A pharmacy service point in a school building: Summa College in Eindhoven has a first. Patients receive explanation and advice from the pharmacist’s assistants in training. With the service point, the college hopes that more students will become enthusiastic about a pharmacy assistant course.
First medicine service point in college
For the first time, a Dutch educational institution hosts a pharmacy service point. Medicines are prepared at the pharmacy on Trudoplein and then brought to the school by bicycle courier. There, they can then be collected by patients.
Those patients, in turn, are happy to have a new pharmacy so close by. Ideal, thinks local resident Michel Frijters. “I only have to walk here and I have my medication. I used to have to go a lot further to get them.”
Tutors supervise the students to prevent them from giving someone the wrong medication or if the explanation for the medication is incorrect. “Our tutors are qualified pharmacy assistants,” says Hulsen, herself a pharmacy assistant tutor.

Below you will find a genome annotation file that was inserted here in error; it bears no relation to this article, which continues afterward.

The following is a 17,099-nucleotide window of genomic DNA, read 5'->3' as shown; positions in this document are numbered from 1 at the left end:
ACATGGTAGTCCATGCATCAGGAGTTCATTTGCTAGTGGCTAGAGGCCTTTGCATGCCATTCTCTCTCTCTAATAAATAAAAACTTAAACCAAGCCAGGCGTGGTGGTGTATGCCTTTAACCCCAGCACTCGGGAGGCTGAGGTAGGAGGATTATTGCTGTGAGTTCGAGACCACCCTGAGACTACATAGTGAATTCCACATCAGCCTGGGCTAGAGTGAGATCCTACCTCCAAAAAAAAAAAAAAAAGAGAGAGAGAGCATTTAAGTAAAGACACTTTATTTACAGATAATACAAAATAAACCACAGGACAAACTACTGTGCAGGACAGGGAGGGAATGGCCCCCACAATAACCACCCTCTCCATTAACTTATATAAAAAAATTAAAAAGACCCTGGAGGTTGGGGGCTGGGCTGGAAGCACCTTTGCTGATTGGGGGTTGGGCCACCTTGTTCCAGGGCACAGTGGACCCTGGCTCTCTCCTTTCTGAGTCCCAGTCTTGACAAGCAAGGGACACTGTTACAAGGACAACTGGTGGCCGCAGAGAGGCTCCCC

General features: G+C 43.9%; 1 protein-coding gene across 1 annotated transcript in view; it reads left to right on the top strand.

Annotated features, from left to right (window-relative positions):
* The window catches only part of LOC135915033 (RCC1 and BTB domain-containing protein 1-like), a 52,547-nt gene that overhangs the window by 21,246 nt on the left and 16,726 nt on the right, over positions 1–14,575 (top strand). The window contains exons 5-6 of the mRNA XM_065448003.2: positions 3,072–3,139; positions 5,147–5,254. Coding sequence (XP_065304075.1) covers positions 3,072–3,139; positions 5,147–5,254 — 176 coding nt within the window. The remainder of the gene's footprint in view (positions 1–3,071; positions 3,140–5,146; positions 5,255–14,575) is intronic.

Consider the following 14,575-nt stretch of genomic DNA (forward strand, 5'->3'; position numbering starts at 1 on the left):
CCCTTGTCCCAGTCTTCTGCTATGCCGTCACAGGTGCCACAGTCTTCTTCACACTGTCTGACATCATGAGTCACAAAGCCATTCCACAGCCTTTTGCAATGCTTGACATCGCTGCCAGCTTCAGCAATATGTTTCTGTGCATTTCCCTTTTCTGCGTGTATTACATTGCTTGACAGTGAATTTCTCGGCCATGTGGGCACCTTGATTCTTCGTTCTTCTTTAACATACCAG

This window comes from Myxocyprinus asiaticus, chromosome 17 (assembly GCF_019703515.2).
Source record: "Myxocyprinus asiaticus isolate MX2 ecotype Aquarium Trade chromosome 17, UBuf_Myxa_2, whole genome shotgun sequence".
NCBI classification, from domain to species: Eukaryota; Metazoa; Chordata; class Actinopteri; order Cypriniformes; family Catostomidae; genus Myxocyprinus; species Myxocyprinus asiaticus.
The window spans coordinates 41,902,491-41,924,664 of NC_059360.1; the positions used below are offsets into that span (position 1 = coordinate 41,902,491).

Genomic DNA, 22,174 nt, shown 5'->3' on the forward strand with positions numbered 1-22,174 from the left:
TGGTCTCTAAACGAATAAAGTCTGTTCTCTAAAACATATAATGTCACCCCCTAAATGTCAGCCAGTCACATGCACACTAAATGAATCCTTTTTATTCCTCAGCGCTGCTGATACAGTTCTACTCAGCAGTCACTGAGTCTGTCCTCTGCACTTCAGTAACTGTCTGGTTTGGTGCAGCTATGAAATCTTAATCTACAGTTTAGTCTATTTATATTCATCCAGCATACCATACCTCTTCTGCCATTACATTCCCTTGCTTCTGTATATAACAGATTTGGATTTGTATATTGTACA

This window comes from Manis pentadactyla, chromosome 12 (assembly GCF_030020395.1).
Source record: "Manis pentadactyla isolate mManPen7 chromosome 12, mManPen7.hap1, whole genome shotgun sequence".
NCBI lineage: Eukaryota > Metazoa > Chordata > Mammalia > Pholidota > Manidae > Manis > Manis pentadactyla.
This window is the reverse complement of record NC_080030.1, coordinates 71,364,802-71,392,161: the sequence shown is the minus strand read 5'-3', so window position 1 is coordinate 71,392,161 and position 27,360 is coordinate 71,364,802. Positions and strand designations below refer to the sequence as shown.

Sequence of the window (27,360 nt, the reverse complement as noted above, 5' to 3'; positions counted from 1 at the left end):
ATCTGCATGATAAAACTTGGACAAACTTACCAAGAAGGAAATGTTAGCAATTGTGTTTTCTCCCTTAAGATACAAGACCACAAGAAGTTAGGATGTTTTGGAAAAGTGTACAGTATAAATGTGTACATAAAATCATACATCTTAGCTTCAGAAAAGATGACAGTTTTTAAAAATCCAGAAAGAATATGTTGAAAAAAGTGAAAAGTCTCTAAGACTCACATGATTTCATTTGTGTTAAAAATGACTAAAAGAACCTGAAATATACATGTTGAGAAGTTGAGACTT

Shortage of pharmacy assistants
“There is a glaring shortage of pharmacy assistants.” The service point should persuade students to take the course. Or to stay on, because many students drop out. Often because of the theory lessons required. “This course is quite theoretical. It borders on hbo. Students tend to switch to another course. This is how we try to make pharmacy more attractive.” This is badly needed, according to the lecturer. “There is a dire shortage of pharmacy assistants.”
Getting used to the profession
The course lasts for three years. “We deploy the service point from the first year. It gives students a low-threshold way to get used to the profession.” Millicent Fornah is in the second year. Once a week, she runs the service point. “You learn a lot here. People who find it difficult to stand behind the counter can learn more here. It prepares us well for the internship.”
The new service point will be inaugurated in May. It will then be open every working day.
Translated by: Anitha Sevugan